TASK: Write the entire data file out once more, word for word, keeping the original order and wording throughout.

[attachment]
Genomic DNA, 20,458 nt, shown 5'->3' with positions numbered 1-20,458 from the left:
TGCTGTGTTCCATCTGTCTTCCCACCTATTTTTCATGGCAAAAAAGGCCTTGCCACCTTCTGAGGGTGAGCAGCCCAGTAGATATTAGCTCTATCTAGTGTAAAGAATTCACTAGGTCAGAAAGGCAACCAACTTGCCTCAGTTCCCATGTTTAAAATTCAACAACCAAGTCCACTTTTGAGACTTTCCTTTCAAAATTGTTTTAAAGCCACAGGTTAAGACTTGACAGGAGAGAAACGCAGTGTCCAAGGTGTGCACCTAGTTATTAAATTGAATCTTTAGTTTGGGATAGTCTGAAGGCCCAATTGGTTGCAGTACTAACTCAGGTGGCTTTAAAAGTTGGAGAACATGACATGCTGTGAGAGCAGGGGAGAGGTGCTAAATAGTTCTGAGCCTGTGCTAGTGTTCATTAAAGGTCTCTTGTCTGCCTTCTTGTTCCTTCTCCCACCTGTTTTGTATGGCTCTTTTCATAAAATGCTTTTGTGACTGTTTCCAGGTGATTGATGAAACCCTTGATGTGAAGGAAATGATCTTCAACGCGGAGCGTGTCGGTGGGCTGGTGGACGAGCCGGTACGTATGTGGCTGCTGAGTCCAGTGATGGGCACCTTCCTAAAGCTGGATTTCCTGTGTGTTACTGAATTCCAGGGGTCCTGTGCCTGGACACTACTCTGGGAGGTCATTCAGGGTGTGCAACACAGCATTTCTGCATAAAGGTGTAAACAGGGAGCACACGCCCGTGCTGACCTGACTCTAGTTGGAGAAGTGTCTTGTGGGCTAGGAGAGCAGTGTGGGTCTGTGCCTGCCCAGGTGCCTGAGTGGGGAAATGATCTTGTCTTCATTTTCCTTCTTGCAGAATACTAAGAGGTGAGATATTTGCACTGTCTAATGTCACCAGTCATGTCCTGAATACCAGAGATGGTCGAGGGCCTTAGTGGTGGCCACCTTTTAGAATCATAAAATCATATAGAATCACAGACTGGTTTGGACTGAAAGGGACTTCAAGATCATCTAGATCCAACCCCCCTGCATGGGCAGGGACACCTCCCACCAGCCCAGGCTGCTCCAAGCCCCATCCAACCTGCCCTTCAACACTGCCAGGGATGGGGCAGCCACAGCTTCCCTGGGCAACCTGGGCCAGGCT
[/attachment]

Genomic DNA, 20,458 nt, shown 5'->3' with positions numbered 1-20,458 from the left:
TGCTGTGTTCCATCTGTCTTCCCACCTATTTTTCATGGCAAAAAAGGCCTTGCCACCTTCTGAGGGTGAGCAGCCCAGTAGATATTAGCTCTATCTAGTGTAAAGAATTCACTAGGTCAGAAAGGCAACCAACTTGCCTCAGTTCCCATGTTTAAAATTCAACAACCAAGTCCACTTTTGAGACTTTCCTTTCAAAATTGTTTTAAAGCCACAGGTTAAGACTTGACAGGAGAGAAACGCAGTGTCCAAGGTGTGCACCTAGTTATTAAATTGAATCTTTAGTTTGGGATAGTCTGAAGGCCCAATTGGTTGCAGTACTAACTCAGGTGGCTTTAAAAGTTGGAGAACATGACATGCTGTGAGAGCAGGGGAGAGGTGCTAAATAGTTCTGAGCCTGTGCTAGTGTTCATTAAAGGTCTCTTGTCTGCCTTCTTGTTCCTTCTCCCACCTGTTTTGTATGGCTCTTTTCATAAAATGCTTTTGTGACTGTTTCCAGGTGATTGATGAAACCCTTGATGTGAAGGAAATGATCTTCAACGCGGAGCGTGTCGGTGGGCTGGTGGACGAGCCGGTACGTATGTGGCTGCTGAGTCCAGTGATGGGCACCTTCCTAAAGCTGGATTTCCTGTGTGTTACTGAATTCCAGGGGTCCTGTGCCTGGACACTACTCTGGGAGGTCATTCAGGGTGTGCAACACAGCATTTCTGCATAAAGGTGTAAACAGGGAGCACACGCCCGTGCTGACCTGACTCTAGTTGGAGAAGTGTCTTGTGGGCTAGGAGAGCAGTGTGGGTCTGTGCCTGCCCAGGTGCCTGAGTGGGGAAATGATCTTGTCTTCATTTTCCTTCTTGCAGAATACTAAGAGGTGAGATATTTGCACTGTCTAATGTCACCAGTCATGTCCTGAATACCAGAGATGGTCGAGGGCCTTAGTGGTGGCCACCTTTTAGAATCATAAAATCATATAGAATCACAGACTGGTTTGGACTGAAAGGGACTTCAAGATCATCTAGATCCAACCCCCCTGCATGGGCAGGGACACCTCCCACCAGCCCAGGCTGCTCCAAGCCCCATCCAACCTGCCCTTCAACACTGCCAGGGATGGGGCAGCCACAGCTTCCCTGGGCAACCTGGGCCAGGCT